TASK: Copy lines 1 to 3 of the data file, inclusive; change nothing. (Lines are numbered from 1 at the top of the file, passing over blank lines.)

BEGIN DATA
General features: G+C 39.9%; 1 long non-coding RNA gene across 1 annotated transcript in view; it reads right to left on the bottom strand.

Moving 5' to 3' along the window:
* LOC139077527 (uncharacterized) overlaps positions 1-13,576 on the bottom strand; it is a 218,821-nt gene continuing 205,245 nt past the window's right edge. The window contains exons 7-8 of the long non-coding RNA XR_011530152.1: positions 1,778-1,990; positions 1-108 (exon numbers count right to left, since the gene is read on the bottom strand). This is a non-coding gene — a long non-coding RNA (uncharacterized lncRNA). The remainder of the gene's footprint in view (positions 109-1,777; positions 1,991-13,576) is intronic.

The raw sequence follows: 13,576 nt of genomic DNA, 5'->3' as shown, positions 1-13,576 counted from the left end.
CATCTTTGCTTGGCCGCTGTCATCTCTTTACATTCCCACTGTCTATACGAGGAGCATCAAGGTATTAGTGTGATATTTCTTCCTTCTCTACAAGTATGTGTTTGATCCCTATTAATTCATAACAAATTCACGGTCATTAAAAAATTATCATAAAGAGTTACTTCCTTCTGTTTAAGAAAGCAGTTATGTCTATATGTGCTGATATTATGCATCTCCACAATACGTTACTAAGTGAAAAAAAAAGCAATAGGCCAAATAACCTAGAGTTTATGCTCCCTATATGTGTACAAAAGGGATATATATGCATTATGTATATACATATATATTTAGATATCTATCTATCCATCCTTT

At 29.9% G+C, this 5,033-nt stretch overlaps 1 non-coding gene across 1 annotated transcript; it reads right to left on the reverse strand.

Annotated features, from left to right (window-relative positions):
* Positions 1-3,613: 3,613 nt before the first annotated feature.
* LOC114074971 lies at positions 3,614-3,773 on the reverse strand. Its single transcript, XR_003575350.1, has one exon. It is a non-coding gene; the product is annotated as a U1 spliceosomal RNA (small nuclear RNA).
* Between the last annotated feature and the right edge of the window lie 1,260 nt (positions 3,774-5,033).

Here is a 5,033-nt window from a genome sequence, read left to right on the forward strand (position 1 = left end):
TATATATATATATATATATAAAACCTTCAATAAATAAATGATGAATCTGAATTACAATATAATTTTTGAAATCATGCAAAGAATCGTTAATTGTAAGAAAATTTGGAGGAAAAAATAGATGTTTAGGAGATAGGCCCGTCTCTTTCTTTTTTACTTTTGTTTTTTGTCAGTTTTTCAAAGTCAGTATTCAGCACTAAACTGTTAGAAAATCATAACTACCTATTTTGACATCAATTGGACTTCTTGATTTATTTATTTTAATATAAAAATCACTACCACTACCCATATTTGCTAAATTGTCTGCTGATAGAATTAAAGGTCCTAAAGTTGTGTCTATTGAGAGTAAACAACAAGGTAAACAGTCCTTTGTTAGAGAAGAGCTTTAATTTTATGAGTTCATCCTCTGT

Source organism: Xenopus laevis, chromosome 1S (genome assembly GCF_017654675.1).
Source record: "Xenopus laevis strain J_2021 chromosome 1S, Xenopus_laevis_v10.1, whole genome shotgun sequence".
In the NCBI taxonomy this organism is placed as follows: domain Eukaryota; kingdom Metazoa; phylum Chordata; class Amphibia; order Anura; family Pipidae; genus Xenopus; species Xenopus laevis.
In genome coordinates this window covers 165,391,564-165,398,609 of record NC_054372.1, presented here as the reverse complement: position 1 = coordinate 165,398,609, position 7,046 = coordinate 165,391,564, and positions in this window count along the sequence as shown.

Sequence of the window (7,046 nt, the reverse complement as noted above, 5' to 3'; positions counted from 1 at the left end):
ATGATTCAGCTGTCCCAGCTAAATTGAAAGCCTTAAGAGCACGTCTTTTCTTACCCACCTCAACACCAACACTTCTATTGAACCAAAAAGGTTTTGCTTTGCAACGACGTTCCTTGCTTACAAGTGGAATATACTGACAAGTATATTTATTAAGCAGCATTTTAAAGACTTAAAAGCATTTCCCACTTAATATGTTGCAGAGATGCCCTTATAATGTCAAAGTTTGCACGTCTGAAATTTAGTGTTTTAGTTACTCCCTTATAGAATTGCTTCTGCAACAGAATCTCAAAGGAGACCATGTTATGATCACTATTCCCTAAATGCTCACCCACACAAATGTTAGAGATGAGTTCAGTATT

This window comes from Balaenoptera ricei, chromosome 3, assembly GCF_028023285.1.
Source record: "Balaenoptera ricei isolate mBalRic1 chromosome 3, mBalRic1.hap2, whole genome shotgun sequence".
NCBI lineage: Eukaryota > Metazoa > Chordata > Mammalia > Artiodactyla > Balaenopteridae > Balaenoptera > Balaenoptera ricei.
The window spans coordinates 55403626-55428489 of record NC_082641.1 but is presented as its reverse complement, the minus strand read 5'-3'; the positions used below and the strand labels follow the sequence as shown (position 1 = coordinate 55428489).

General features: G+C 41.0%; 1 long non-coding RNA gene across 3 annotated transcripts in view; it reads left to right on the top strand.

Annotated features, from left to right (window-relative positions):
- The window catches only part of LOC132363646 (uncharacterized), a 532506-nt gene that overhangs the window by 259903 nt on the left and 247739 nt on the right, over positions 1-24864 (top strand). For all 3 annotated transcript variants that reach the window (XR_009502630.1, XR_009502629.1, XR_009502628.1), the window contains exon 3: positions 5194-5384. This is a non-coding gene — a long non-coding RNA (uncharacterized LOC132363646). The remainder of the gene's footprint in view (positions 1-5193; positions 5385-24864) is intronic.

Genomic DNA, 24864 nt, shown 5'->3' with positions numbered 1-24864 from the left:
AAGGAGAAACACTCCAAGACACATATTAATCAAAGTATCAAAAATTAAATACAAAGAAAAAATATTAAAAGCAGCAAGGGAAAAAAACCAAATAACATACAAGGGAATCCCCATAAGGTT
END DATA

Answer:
General features: G+C 39.9%; 1 long non-coding RNA gene across 1 annotated transcript in view; it reads right to left on the bottom strand.

Moving 5' to 3' along the window:
* LOC139077527 (uncharacterized) overlaps positions 1-13,576 on the bottom strand; it is a 218,821-nt gene continuing 205,245 nt past the window's right edge. The window contains exons 7-8 of the long non-coding RNA XR_011530152.1: positions 1,778-1,990; positions 1-108 (exon numbers count right to left, since the gene is read on the bottom strand). This is a non-coding gene — a long non-coding RNA (uncharacterized lncRNA). The remainder of the gene's footprint in view (positions 109-1,777; positions 1,991-13,576) is intronic.